AMD’s second-generation upscaling technology, FidelityFX Super Resolution 2.0, is headed to Xbox. The upscaling technology has already done a lot to boost our frame rates on PC at little expense to visual fidelity, but with the upcoming release of the new and improved version, it’s also making the jump to console.
“We want you to be able to port without restriction to any platform of your choice,” Colin Riley, senior developer technology engineer (core technology group), said during AMD’s recent GDC explaining the technology in greater depth.
FSR 2.0 is AMD’s upcoming upscaling technology on PC, and now console. It builds upon the FSR 1.0 technology that is available in games such as Back 4 Blood, God of War, and Deathloop. It’s essentially a way to render a game at a lower resolution, bank better performance, but then upscale those frames to look close to, if not as good as, the game if it were running natively.
FSR 2.0 is a big update for the technology coming in Q2 2022 to PC. Likely around April, we were told in a pre-briefing.
We’re also announcing that FidelityFX Super Resolution 2.0 will be fully supported on @Xbox, and will be available in the Xbox GDK for registered developers in their upcoming games. #FSR pic.twitter.com/T7y0dKlvwdMarch 23, 2022
Over at GDC, AMD also explained a little more about its upcoming upscaling technology and how it works. There was some great information in there of what to expect between all the algorithm chat. For one, FSR 2.0 will improve upon version 1.0 by replacing its spatial algorithm with a temporal one. Similarly, it will replace TAA antialiasing for a smoother image overall, and in a way that AMD says is fast and effective.
AMD says FSR 2.0 is not only superior to FSR 1.0, it will also be faster than some TAA antialiasing techniques while delivering impressive antialiasing itself: “FSR 2.0 is incredibly fast.”
AMD is rolling out new algorithms to deal with some of FSR’s shortcomings, too. These include locking thin pixel-wide areas to prevent flickering and invisible or dimmed features in very thin in-game features, such as a wire fence. It’s also rolling out support for Dynamic Resolution Scaling and HDR that avoids artefacts and keeps the image looking sharp.
Speaking of looking sharp, there’s also a sharpening feature in FSR 2.0.
It will be up to developers to implement FSR 2.0, and a GDKX sample will be made available to registered Xbox developers soon. Whether anyone takes up AMD on the offer is yet to be seen, but following AMD’s talk over at GDC, it sure sounds like that shouldn’t be a big ask to implement FSR 2.0.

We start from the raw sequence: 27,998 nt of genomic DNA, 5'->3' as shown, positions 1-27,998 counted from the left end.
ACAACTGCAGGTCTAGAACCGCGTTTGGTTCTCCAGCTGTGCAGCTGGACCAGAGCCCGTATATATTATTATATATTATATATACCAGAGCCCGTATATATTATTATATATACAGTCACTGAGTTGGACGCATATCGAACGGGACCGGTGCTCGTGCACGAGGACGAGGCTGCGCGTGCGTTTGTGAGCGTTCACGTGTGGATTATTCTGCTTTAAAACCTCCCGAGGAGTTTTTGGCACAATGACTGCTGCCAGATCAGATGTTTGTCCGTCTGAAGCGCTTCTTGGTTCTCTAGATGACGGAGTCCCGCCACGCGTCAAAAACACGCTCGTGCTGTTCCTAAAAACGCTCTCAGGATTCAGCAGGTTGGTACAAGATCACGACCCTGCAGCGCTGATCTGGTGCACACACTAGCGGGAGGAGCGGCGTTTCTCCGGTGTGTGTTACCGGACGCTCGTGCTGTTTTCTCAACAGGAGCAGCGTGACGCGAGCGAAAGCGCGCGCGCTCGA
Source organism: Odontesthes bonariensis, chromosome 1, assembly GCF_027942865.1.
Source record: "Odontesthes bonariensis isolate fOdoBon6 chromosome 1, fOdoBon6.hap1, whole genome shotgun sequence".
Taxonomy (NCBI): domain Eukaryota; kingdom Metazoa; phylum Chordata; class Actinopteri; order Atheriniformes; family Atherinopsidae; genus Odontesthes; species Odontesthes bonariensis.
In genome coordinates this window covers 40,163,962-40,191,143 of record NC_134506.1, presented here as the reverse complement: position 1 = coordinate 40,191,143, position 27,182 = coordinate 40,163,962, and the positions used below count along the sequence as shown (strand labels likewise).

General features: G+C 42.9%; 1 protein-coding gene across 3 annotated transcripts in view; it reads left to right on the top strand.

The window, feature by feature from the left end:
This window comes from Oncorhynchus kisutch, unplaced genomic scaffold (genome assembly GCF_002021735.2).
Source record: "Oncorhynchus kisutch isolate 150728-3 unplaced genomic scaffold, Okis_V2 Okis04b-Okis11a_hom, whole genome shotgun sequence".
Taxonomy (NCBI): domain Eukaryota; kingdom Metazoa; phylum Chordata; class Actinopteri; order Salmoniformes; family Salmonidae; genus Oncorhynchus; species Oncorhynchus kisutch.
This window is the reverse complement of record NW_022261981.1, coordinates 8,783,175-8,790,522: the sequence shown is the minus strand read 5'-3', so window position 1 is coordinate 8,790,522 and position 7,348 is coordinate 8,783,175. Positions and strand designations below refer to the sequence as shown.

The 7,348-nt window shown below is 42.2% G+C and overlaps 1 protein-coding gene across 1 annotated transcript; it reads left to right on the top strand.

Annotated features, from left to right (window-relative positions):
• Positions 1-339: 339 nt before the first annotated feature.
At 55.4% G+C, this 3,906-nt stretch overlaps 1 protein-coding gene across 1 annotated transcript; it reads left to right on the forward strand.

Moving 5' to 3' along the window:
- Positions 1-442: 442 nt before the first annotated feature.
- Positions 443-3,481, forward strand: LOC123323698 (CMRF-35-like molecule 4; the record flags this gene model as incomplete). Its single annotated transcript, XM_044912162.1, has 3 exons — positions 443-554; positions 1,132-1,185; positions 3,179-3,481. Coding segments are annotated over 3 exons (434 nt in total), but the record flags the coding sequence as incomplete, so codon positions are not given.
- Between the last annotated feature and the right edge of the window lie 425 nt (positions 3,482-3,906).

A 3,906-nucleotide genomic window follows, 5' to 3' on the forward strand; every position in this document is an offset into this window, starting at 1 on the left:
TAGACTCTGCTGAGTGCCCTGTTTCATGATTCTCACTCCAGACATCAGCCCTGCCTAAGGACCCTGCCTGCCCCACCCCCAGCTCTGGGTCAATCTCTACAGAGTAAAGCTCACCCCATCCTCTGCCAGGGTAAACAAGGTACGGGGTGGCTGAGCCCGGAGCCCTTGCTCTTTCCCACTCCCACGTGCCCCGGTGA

AMD’s made it specifically easier for games with support for Nvidia’s competing implement DLSS 2.0 technology to FSR 2.0, which might not matter much on console, but could aid its rollout on PC massively. It says these games could be made to work with FSR 2.0 in less than three days. It also says it shouldn’t take too much longer to add FSR 2.0 to games with the UE4/UE5 plugin.
Failing either of those, games with decoupled render and display resolutions and that use TAA anti-aliasing should only take a little while longer. Followed by games without TAA and then those without the prerequisite attributes that make upscaling easier, which AMD says will take up to four weeks to sort out for FSR 2.0.
As for performance, AMD already mentioned that it expects big gains with FSR 2.0 over FSR 1.0, and it’s doubled down in its recent GDC talk: “FSR is incredibly competitive when it comes to performance comparisons,” Riley continued.
And it could deliver serious performance gains on the RDNA 2-powered Xbox consoles. Both the Xbox Series X and Series S are powered by AMD RDNA 2 GPUs and Ryzen CPUs. As is the PlayStation 5, so you could see this technology make it across the console landscape over time. And who doesn’t want more performance for little cost?
It all sounds very promising, and while RDNA 2 is cited as running FSR 2.0 better than other GPU architectures, FSR 2.0 will work cross-platform. AMD says it will work with developers to make sure that any features that slow down or don’t work as well on competitors’ cards, or even older Radeon generations, will be disabled to ensure top performance across any graphics card.
This definitely feels like AMD’s stepping up its upscaling game massively, and we can only hope the end result is as impressive as it sounds. After all, upscaling might be one of the best ways to improve your frame rate in 2022 and beyond.